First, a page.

hoh river trail to lewis meadow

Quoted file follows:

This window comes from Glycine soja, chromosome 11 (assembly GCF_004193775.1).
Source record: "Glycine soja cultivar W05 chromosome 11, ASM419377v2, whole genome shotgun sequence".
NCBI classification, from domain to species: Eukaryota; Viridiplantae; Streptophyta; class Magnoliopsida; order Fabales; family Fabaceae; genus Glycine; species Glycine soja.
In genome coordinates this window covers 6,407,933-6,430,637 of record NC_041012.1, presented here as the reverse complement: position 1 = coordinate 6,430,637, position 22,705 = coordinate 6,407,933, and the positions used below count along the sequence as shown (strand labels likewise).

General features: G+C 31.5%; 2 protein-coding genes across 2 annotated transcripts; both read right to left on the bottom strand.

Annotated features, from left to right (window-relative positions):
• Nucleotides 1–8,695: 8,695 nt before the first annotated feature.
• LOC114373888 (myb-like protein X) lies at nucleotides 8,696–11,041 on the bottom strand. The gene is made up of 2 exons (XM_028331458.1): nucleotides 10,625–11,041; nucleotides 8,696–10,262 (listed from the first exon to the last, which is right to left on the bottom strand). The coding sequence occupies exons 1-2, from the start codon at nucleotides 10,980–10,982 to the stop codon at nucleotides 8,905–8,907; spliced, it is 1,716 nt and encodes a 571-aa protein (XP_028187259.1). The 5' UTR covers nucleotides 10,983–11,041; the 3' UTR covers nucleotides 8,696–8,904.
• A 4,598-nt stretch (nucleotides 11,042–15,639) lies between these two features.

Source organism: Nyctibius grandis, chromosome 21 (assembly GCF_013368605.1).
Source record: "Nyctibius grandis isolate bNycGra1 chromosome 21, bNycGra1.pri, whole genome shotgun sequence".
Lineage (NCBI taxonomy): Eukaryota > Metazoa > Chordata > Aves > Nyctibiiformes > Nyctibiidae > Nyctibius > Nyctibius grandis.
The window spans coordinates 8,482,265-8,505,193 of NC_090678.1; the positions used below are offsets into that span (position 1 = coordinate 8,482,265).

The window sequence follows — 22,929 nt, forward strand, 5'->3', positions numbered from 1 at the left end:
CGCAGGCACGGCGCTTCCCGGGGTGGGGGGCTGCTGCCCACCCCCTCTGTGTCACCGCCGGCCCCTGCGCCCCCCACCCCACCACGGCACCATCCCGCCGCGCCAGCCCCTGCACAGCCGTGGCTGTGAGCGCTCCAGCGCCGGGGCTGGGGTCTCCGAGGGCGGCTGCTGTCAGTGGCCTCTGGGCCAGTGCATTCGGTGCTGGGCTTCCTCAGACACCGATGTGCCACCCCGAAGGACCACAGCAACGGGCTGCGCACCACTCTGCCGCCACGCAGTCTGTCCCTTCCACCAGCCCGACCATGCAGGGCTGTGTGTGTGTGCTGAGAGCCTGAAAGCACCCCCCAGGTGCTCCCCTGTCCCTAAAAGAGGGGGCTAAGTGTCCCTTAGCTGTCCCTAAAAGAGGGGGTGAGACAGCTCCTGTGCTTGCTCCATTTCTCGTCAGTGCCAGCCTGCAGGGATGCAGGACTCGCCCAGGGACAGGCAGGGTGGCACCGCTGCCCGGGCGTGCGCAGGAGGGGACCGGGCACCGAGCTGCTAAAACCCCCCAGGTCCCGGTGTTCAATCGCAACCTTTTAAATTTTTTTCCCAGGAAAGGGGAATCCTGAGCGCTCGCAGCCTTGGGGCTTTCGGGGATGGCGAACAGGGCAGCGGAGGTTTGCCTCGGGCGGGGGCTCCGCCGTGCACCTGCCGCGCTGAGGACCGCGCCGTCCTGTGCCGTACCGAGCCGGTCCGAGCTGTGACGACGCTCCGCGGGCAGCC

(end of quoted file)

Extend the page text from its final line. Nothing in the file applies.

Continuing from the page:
This is a convenient spot to pitch your tent for the night, but by continuing a further 1.4 miles to the smaller campground at Lewis Meadows, you’ll discover views of the surrounding mountains that are slightly more open and impressive. The trail followed the Hoh River as it cuts through dense, ancient rainforest. It's the kind of hike where you just find yourself saying Wow a … To reach the Hoh River Trailhead from Port Angeles, drive south on U.S. 101 for 14 miles to the Upper Hoh River Road. There is one river crossing and a few small stream crossings along the way. Camped three nights on the Hoh River Trail in Olympic National Park and reached the Blue Glacier (also saw a black bear and baby mt. When we planned the trip to the Olympics, we had planned to camp along the Hoh River at Lewis Meadow one night, then hike to the glacier and come back to stay again at Lewis Meadow the next night. Winds calm to light northwest. Much of your third day will be spent backtracking to the Hoh Lake Trail junction, about 1.8 miles back up the trail from Lewis Meadow camp. Elevation Change: Minimal – Expect a few up-and-down hills. This section is also likely to be quite full of other hikers enjoying the area -- the Hoh River Trail to 5-Mile Island is a popular dayhike or beginners overnight. The air heavy with humidity. And the river, beside it all, this beautiful grey-blue. on the Hoh River Trail in Olympic National Park. Camped three nights on the Hoh River Trail in Olympic National Park and reached the Blue Glacier (also saw a black bear and baby mt. The Hoh River is a river in the U.S. state of Washington, located on the Olympic Peninsula. The journey climbs to a ridge above the river to the High Hoh Bridge, 2.7 miles past Lewis Meadow Camp, which marks the end of the Hoh Valley. During peak season, booking two weeks prior to your visit is recommended. Anna Roth. Contributions to WTA are tax deductible, and we are committed to making the best use of every donation to our mission. The good news is that most of these can be done at only one of the Wilderness Information Service centers in the Seattle area, the bad news that — as of yet — online applications are not available. Our June 2-3, 2017 trip was supposed to be a quick and easy 2-day weekender. Just beyond, you come to Middle Lewis River Falls, which is more a rocky chute than a waterfall. Day 1: Trailhead To Olympus Ranger Station (Alternate: Lewis Meadow) Hiking Distance: ~9.7 Miles. Travel moderates to Lewis Meadow backcountry campsite (10.6 miles : 1,027'), edging away from the river on a long, level stretch. Hiked the Hoh River to Blue Glacier. Possible campgrounds along the way include gravel bars on the Hoh River or pre-existing sites, such as Tom Creek, Five Mile Island, Happy Four, Olympus Guard Station, Lewis Meadow, Elk Lake, and of course, Glacier Meadows. These can be obtained at the following outlets: 353 South Shore Rd., Quinault, WA 98575. Highly recommend this trip. Winds calm to light west. Use blue bags on Mount Olympus. Period. Seattle, WA 98104. Hoh River Trail Backpack Day one 7-01-2002. In peak season, make reservations for quota sites at least two weeks in advance & consider bringing your own bear canister as only a limited number are available at the above locations. High 25ºC (77ºF). For those interested in camping there are numerous spots along the route. Elsewhere, bury waste 6-8" deep and 200 feet from water sources and campsites. Hoh River - Lewis Meadow Save Looking upstream on the Hoh River near the Lewis Meadow backcountry camp, Olympic National Park, Washington. on Jan 17, 2013 11:11 am. Much of your third day will be spent backtracking to the Hoh Lake Trail junction, about 1.8 miles back up the trail from Lewis Meadow camp. Wilderness Camping Permits (Olympic National Park) … It’s a trail of ever-increasing returns, and one worth every crumb of effort visitors put in both prep and effort-wise. Grid references: WGS84. In this article, we’re going to take you through all you need to know when planning a hike on the Hoh River Trail, starting off with some pre-trip logistics and then delving into the finer details of route descriptions, gear requirements, and a few handy tips to help you make the best of your time on the trail. More Links . Those are the days that you learn something new. The Hoh Rainforest, if you've never seen it, is definitely majestic. Day Three: Lewis Meadows to Hoh River Trailhead (10.5 miles). The main thing to keep in mind is that after Lewis Meadow, when you cross the Hoh river… Dead trunks or branches in the park are left as and where they fall and subsequently become “nurse logs” for other species, thereby adding a further, nutrient-rich substrate from which sprout a host of seedlings, ferns, fungi, and more of the ubiquitous, vibrantly colored moss. Note how far the glacier has receded in just 200 years, and imagine where it might be in another 200. Hoh River Trail to Elk Lake, Trail Map, Hoh Rainforest Trailhead, Olympic National Park, Washington. The Hoh Rainforest, if you've never seen it, is definitely majestic. Along with the squirrels, woodpeckers, and chipmunks, we also saw two enormous elk near the trail. The second day, we headed up the mountain, covering about 4 miles with ~2500 feet of elevation gain. From the Hoh River Trailhead at the Hoh Rainforest Visitor Center area, follow the paved track due east for roughly a quarter of a mile to the junction with the Hoh River Trail. You'll want to plan for plenty of time to admire the glacier. In this guide, we will be covering the following: Few short backpacking trails spoil their visitors with quite so diverse and delightful an array of scenery as the Hoh River Trail in Washington State’s Olympic National Park. Hoh River Trail to Elk Lake, Trail Map, Hoh Rainforest Trailhead, Olympic National Park, Washington. On the Hoh River Trail, you will be trekking through 15 ½ miles of massive old-growth conifers (Sitka spruce, Douglas-fir, western hemlock, western red-cedar) as well as under gnarly, aged big-leaf maples and red alders. And the river, beside it all, this beautiful grey-blue. Sweeping down the north-west flank of Mount Olympus, The Blue Glacier is undoubtedly an awe-inspiring spectacle, the glistening teals and azures of its numerous crevasses and seracs an eye-catching embellishment on the enormous curtain of white that sweeps down from a shoulder just below the summit itself. By camping at the same spot as the night before, you can also save yourself a lot of gear hauling on that long ascent up to Glacier Meadows by leaving your tent pitched for the following day/night. The hike begins on the Hoh River trail. Location: 47.865393, -123.906426. The area was subsequently afforded national park status with the creation of the Olympic National Park by President Franklin Roosevelt in 1938. The most notable of these include around 400 elk, bears, chipmunks, squirrels, coyotes, martens, Canadian lynxes, Northern pygmy owls, and bald eagles. So peaceful, and quiet ... Marylou United States of America. Toilet Facilities: Pit toilets at 5-Mile Island, Olympus Guard Station, Lewis Meadow, Elk Lake, and Glacier Meadows. Winds calm to light west. On our second day we witnessed a 100' tree fall a couple hundred yards up a hillside. We stopped and set up camp at the Elk Lake camp sites, where only one other person was camped – Anne H., a solo backpacker. The noise was like thunder. Pass a trail on the right that leads 0.9 mile to a campsite. The first day, backpackers will hike in to Lewis Meadows or ... Then descend to cross a creek on a railed log bridge to enter a meadow. Very romantic getaway Adventured along the Hoh river and into the rainforest. But, once you're there, the viewpoint is a stunner. Those 15 years old and younger must be included in group size. Tom Creek. The second day, we headed up the mountain, covering about 4 miles with ~2500 feet of elevation gain. Campsites abound here, but be sure to have a reservation or to check in with rangers at the trailhead; in summer especially, most of the sites cannot support drop-ins. This is the first trip here for both of us. Day 1, hiked 17.5 km (11 mi.) This is your final, major obstacle to your destination. Hoh River Trail to Elk Lake - 30.2 Miles ... Lewis Meadow backcountry campsite (1,027') 13: N47 53.050 W123 43.594 — 11.7 miles : Level trail in diverse forest : Year round, this low elevation trail makes a great beginner backpacking trip full of wildlife and huge views of the Hoh River valley. The Hoh River Trails starts out as a very well groomed trail and stays that way for the most part for the first 5 miles. This 17.4-mile trail starts out with a jungle-like feel, wending through moss-laden temperate rainforest before then traversing delectable alpine meadows en route to the pièce de résistance that is the Mount Olympus Blue Glacier. Climb up to the Hoh Bridge, and gaze down from far above into a canyon carved by a creek  feeding the Hoh. Hiker Headlines: Free Days, Grand Openings for Trails, Plans for Forests and Parks. Before that, let’s take a look at some of the hike’s highlights and lowlights. Location: 47.865393, -123.906426. As you hike and navigate the washout, you may wonder if a glacier viewpoint is worth all this trouble. Following the establishment of the Washington Territory in 1853, the area’s tribes ceded most of their lands to the US federal government and were relocated to reservations under the 1855 Treaty of Olympia, which was ratified by Congress in 1859. The trail exits the meadow into a busy forest blocked by several downed trees to the Hoh Lake Trail split (9.7 miles). We spent four more days hiking 50 km (31 mi.) Hoh River Trail trips below Lewis Meadow don’t require advance reservations, but if you want to continue up to Elk Lake or the Blue Glacier you’ll need advance reservations. These views are a welcome change from 15 miles of deep rainforest, but keep your eye on the trail! Meander east on the Hoh River Trail through a primeval forest of gargantuan red cedars, Sitka spruce, and big-leaf maples. The Hoh River itself also provides a habitat for various types of salmon, steelhead, and cutthroat trout. Head into the forest, passing a large sign indicating the mileages to various campsites and landmarks along the way. While small hiking parties may get away without making advance reservations, groups or seven or more people should always book in advance. A group camp is here, along with a kiosk with signs showing the relative elevation gain for this trail as well as the trail to Bogachiel Peak, which rises to your left as you hike toward the glacier. Weather: Mostly cloudy to mainly sunny. Hoh River Trail. This day is your chance to soak in the splendor of the Hoh Rainforest. The ground drops away steeply here, and about half a mile from Glacier Meadows camp is a huge washout. Follow the undulating trail through the forest, past the campsite at 5-Mile Island and on to the next site, Happy 4 (found, oddly, at 5.8 miles in. Quota (reservable) campsites include: Ozette Coast (Yellow Banks to Point of the Arches), Royal Basin/Royal Lake, Lake Constance, Upper Lena Lake, Grand and Badger Valleys (all areas from Deer Park to Obstruction Point), Flapjack Lakes, Obstruction Point to Grand Pass, Badger Valley, Lake Lillian, Sol Duc/Seven Lakes Basin/Mink Lake area (includes Cat Basin, High Divide, and Little Divide), Hoh Lake and C.B. The first mile of the trail weaves along the banks of the Hoh River, ... Lewis Meadow at 10.3 miles, Elk Lake at 14.8 or Glacier Meadows at 17.1 miles. A simple downhill stroll back to the trailhead (on the same route as the ascent), with a head full of happy memories, oodles of pics to add to your collection, and a chance to enjoy the scenery passed on the way up at a more leisurely pace. We stopped and set up camp at the Elk Lake camp sites, where only one other person was camped – Anne H., a solo backpacker. While the trail stays relatively flat until just beyond Lewis Meadows, it then ascends more than 3,000 feet in elevation over the final five miles. Pressure steady 1018 to 1019 hPa. Those are the days that you learn something new. The Hoh River Trail is well-maintained and flat for a good majority of the hike but ascends quickly from the Hoh River up to Glacier Meadow. Save my name, email, and website in this browser for the next time I comment. The only consolation comes in having had the chance to see the glaciers in their present splendor, however diminished, before the damage that will inevitably follow in the next 200 years. Open daily 9am-4pm. Part of the trail was close to the Hoh River … All other sites are available on a first come first served basis. A further accolade and layer of formal protection arrived with the park’s designation as a UNESCO International Biosphere Reserve in 1976, as a World Heritage Site in 1981, and then the 95% of the park’s inclusion in the Olympic Wilderness Area created by Congress in 1988. The Park Service also provides bear canister rentals for a small donation. From Elk Lake, the trail climbs sharply to Glacier Meadows, and then veers southward for one mile on fairly loose banks of scree and moraine to the Blue Glacier Overlook. Hoh River Trail trips below Lewis Meadow don’t require advance reservations, but if you want to continue up to Elk Lake or the Blue Glacier you’ll need advance reservations. There are a few designated camp sites just past the bridge. The environs encompassing today’s Hoh River Trail first gained protected status when President Theodore Roosevelt created Mount Olympus National Monument in 1909. The noise was like thunder. HOH005 For inquiries call: (360) 565-3100. on the Hoh River Trail in Olympic National Park. Continue on, climbing up and up. Several other smaller sites are sprinkled along the way: sites at miles 12.6, as well as 13.1, 13.2, and 13.3. Tom Creek. HOH004. Set up basecamp at mile 9.9 in Lewis Meadow (campfires allowed), or choose a more solitary site along the countless gravel bars that flank the trail. Early encounters between Europeans and the Hoh were fractious and involved a number of skirmishes both on land and at sea. Day 1: we started at the beginning of the Hoh River Trail and hiked out to Lewis Meadow 10.5 miles with 420 ft of elevation gain. Spend your first night at the Olympus Ranger Station or Lewis Meadow, second night at Elk Lake or Glacier Meadows, then back down to the Ranger station or Lewis Meadow. This would be an awesome place to camp if you have a large group, as it's a fairly wide open meadow; alternately you can hike another mile and a half to Lewis Meadow, which also has a plethora of campsites. Pass a trail on the right that leads 1.4 miles to a campsite. Pass a trail on the right that leads 1.4 miles to a campsite. Campsite 12.6 can fit two tents (but is recommended both parties know each other), 13.1 has room for a double tent with no vestibules and 13.2 has room for only a single tent, while 13.3 can accommodate a double tent plus a small single.From any of the sites listed above, it's possible to make the hike to Blue Glacier in just one day, though anything before Elk Lake makes for quite a long day. 86. About 2.5 miles from the trailhead, the route reaches the Mineral Creek waterfall and then continues along the Hoh River, occasionally deviating further away from the water before veering back. Day 1: Trailhead To Olympus Ranger Station (Alternate: Lewis Meadow) Hiking Distance: ~9.7 Miles. Part of the trail was close to the Hoh River There were lots of gorgeous trees. Grid references: WGS84. Water Source: Hoh River and various side streams. To navigate the washout: A ladder lies on the slope of the washout closer to you; a separate rope anchored to a tree on the hillside above. More eager and speedy hikers may choose to push ahead at this point in order to camp in view of the glacier. Throughout this section there are a number of small but potentially tricky stream crossings — hiking poles are recommended! Quinault Wilderness Information Center at the Pacific Ranger District, Quinault Office, Contact the Wilderness Information Center in Port Angeles for, Planning – where to park, directions and opening times, Hiking in a temperate rainforest (one of few remaining on the planet) with an incredibly rich, diverse ecosystem, Option of extending trip beyond the 17.4-mile trail and climbing Mount Olympus itself (*experienced and equipped mountaineers only), Option to camp at one of seven established campsites or wild camp, Abundance of old-growth coniferous and deciduous trees, Area receives 12 to 14 feet of precipitation each year. Staircase Ranger Station in Olympic National Park (at the end of Staircase Road — USFS 24) on the western end of Lake Cushman near Hoodsport, 98548. In the following three miles, views open up into the valley of glaciers and rivers, all feeding the Hoh. The two most notable highlights of hiking the Hoh River Trail are its teeming vegetation and the Blue Glacier at the trail’s end. « PREV NEXT » mountainhare. Units: metric (imperial). Toilet Facilities: Pit toilets at 5-Mile Island, Olympus Guard Station, Lewis Meadow, Elk Lake, and Glacier Meadows. Subscribe to our free email newsletter for hiking events, news, gear reviews and more. Peer at the White Glacier, whose clifflike snout allows a waterfall to go plunging into the outflow from Blue Glacier. The Hoh River Valley is home to a number of wild critters that add a further element of intrigue and interest to backpackers. Just be sure to check in with the ranger station before overnighting -- while there are lots of campsites, it's a popular place, and you'll need to reserve in advance.From the trailhead, venture down the flat trail through delightful old-growth. Our June 2-3, 2017 trip was supposed to be a quick and easy 2-day weekender. Wright Meadow Trail #80 joins the Lewis River Trail south of Copper Creek. Many hues of green, spectacular old growth stands, dripping moss, nurse logs giving rise to full grown trees, gravelly river beds to wile away time, blue crevasses on white white snow, and bio-diversity seldom seen in such an easy backpacking trip. The welcoming staff, the delightful cabins ( clean, great view of the meadow/trees, well situated for privacy and more). Low 11ºC (52ºF). The Hoh River is a river in the U.S. state of Washington, located on the Olympic Peninsula. Travel moderates to Lewis Meadow backcountry campsite (10.6 miles : 1,027'), edging away from the river on a long, level stretch. In addition to acquiring a permit, visitors to the Olympic National Park are advised to make reservations for their stay, particularly in peak season (July and August), if you intend on camping in designated quota areas, and/or if traveling in a large group or with stock animals. Location: 47.865326, -123.915131. Hike by WTA Staff: Washington Trails Association is 501(c)(3) nonprofit. The trail starts right near the Hoh Rainforest Visitor Center and is easy to find given that it is the only trail near the visitor center that is over a couple miles. We spent two days hiking 36 km (22 mi.) The trail climbs another mile to Alec Creek near the base of Upper Lewis River Falls. Hike the Hoh River to the Blue Glacier through lush rainforest. Hoh River Trailhead to Lewis Meadow – June 2-3, 2017 The first few steps of the Hoh River Trail launch the hiker onto beautifully maintained paths through old growth rain forest. 5/28/17 Hoh River Trail Day 2. High 23ºC (73ºF). Above Lewis Meadows, there are single non-reserved campsites at Mile 12.4, 13.1, 13.2, and 13.3. Elevation Change: Minimal – Expect a few up-and-down hills. Huge, moss-covered Sitka spruce form a dense canopy. Elsewhere, bury waste 6-8" deep and 200 feet from water sources and campsites. Photo by woodswoman. Put this hike on your Bucket List before it's too late. Low 11ºC (52ºF). View High-Resolution Image. The trail exits the meadow into a busy forest blocked by several downed trees to the Hoh Lake Trail split (9.7 miles). There were lots of ferns and moss seemed to be … Posted by 2 years ago. 2.8 miles past Lewis Meadow Camp, you will reach the High Hoh Bridge, which marks the end of the Hoh Valley proper. (see my previous Hoh River Trail report dated June 5) Grid references: WGS84. Meander east on the Hoh River Trail through a primeval forest of gargantuan red cedars, Sitka spruce, and big-leaf maples. Prior to European settlement in the late 18th century, the area surrounding and including what is now Olympus National Park was the home of the Quinault, Queets, Quileute, and Hoh Indian tribes. The trail remains fairly flat until the Olympus Guard Station, situated 9.1 miles from the Visitor’s Center. Today was one of those days for us. **note**: To avoid navigating this obstacle with a large pack, consider camping at any of the sites before the washout. The following is an example of a three-day itinerary, which is par for the course for those of moderate fitness levels. In this meditative section, you'll have a log crossing and a short deviation from the riverside, until the next landmark: the Olympus Guard Station, a bit more than 9 miles from the trailhead. Mt. Enjoy downhill and flat hiking while you can. Day 1, hiked 17.5 km (11 mi.) About 56 miles (90 km) long, the Hoh River originates at the Hoh Glacier on Mount Olympus and flows west through the Olympic Mountains of Olympic National Park and Olympic National Forest, then through the foothills in a broad valley, emptying into the Pacific Ocean at the Hoh Indian Reservation. Groups of more than six must camp in designated group campsites and stock parties in designated stock sites, If your food is not properly stored, you may be issued a $50 fine, Campfires are not permitted beyond the Martin Creek campsite (just before Elk Lake), Water and water filtration/purification kit, Maps and guidebooks available from Discover Your Northwest, Olympic National Park Wilderness Information Center. Today was one of those days for us. Day 2: After a delicious breakfast, pack up camp and move 6 miles further up trail. The Trail This easy trail is about 2.9 miles long (one way) with only a 182 foot elevation change. Route: Trailhead To Blue Glacier (Round Trip) Distance: 36.2 Miles Days: 3 Longest Day: 14.8 Miles Campsites: Lewis Meadows, Martin Creek Ever since my Dad and I went up the Hoh River Trail … Just after Lewis Meadows, the going gets a little more interesting as the trail climbs over 3,000 feet on the final 4.9-miles approach to Blue Glacier Overlook. You'll be gaining nearly 3,500 feet along the 5 miles to Hoh Lake, you're resting spot for the night. It is not a finale that disappoints, but one that a closer inspection reveals to be in its dotage rather than its youth or zenith. Pass through old growth temperate rainforest and be rewarded with views of Lewis Meadow and the Hoh River. Hoh River Trail to Blue Glacier; ... On our way back to the TH, we lunched at lovely Lewis meadow, played in the gravel bar, and then again tucked ourselves into the woods at 5.6 mi campsite for our last night along the river. Self-Registration Permits for non-quota areas can be obtained after business hours seven days a week. The trail starts right near the Hoh Rainforest Visitor Center and is easy to find given that it is the only trail near the visitor center that is over a couple miles. Huge, moss-covered Sitka spruce form a dense canopy. the safest way to navigate this is to turn around so your back is facing the washout, grab the rope and pull on it, keeping tension so you can remain standing as you walk backwards down the slope, using the wooden rungs to prop your feet if need be. Day one of the hike was easy going as the trail does not climb much until you get close to Blue Glacier. Leaving our tent would allow us to travel more quickly up to the glacier. I stopped a few miles down the trail and laid out my tarp in a muddy meadow and sat and cooked breakfast, made coffee and re braided my hair. The Hoh River Trail is well-maintained and flat for a good majority of the hike but ascends quickly from the Hoh River up to Glacier Meadow. It is. Highly recommend this trip. MyOpenCountry is a participant in the Amazon Services LLC Associates Program. Units: metric (imperial). Culinary discovery: if you are a peanut butter lover on backpacking trips, you are in luck! The Hoh River just east of Lewis Meadow backcountry camp, Olympic National Park, Washington. The trees kind of hover, old growth, covered with moss and mushrooms. Late June to late September. Backpack the Hoh River Trail to Blue Glacier. The shelter is a good place to huddle during a rain, and the campsite makes a nice stopping spot, or lunch spot if you're continuing on. The Hoh River Trails starts out as a very well groomed trail and stays that way for the most part for the first 5 miles. WTA Pro Tip: Sections of this trail are subject to washout or heavy erosion, so consult the ranger station about the status of the trail before heading out. Route: Started at Hoh Rainforest Visitor Center, 182 m (597 ft) GR 301011. The understory is lush. But it is 17.5 miles to your first glimpse of the glacier, and another mile to the best viewpoint, which is the Lateral Moraine, not the Terminal Moraine, though it does add nearly one more mile to your approach. HOH003. Wilderness Information Center (WIC) in Port Angeles at the Olympic National Park Visitor Center. Low 13ºC (55ºF). There is one river crossing and a few small stream crossings along the way. After 5 miles, the trail arrives at the aptly named Five Mile Island, a small meadow and gravel/sand-bar with spectacular views up the valley ahead and to Bogachiel Peak. Day one of the hike was easy going as the trail does not climb much until you get close to Blue Glacier. Spend your first night at the Olympus Ranger Station or Lewis Meadow, second night at Elk Lake or Glacier Meadows, then back down to the Ranger station or Lewis Meadow. This first day is a wonderful 9 mile day of gradual uphill through the rainforest. The first mile of the trail weaves along the banks of the Hoh River, with plenty of lovely views upriver into the forest. Day 1: we started at the beginning of the Hoh River Trail and hiked out to Lewis Meadow 10.5 miles with 420 ft of elevation gain. The trail is well-maintained and generally flat for the first 13 miles before the climb to Glacier Meadows. ... As we left Lewis Meadow, we saw a family of deer. We are always eager to move into the moss after a travel day. On this section, be particularly careful with your footing and be prepared to stop at least a few times to remove uninvited stones from inside your boots! Archived. The trail’s second highlight, which you’ll catch your first glimpse of at the trail’s end as a reward for your 17.3-mile effort, is one that often inspires mixed emotions. Our very first backpacking camp was setup near the Hoh River at the Lewis Meadow camp area.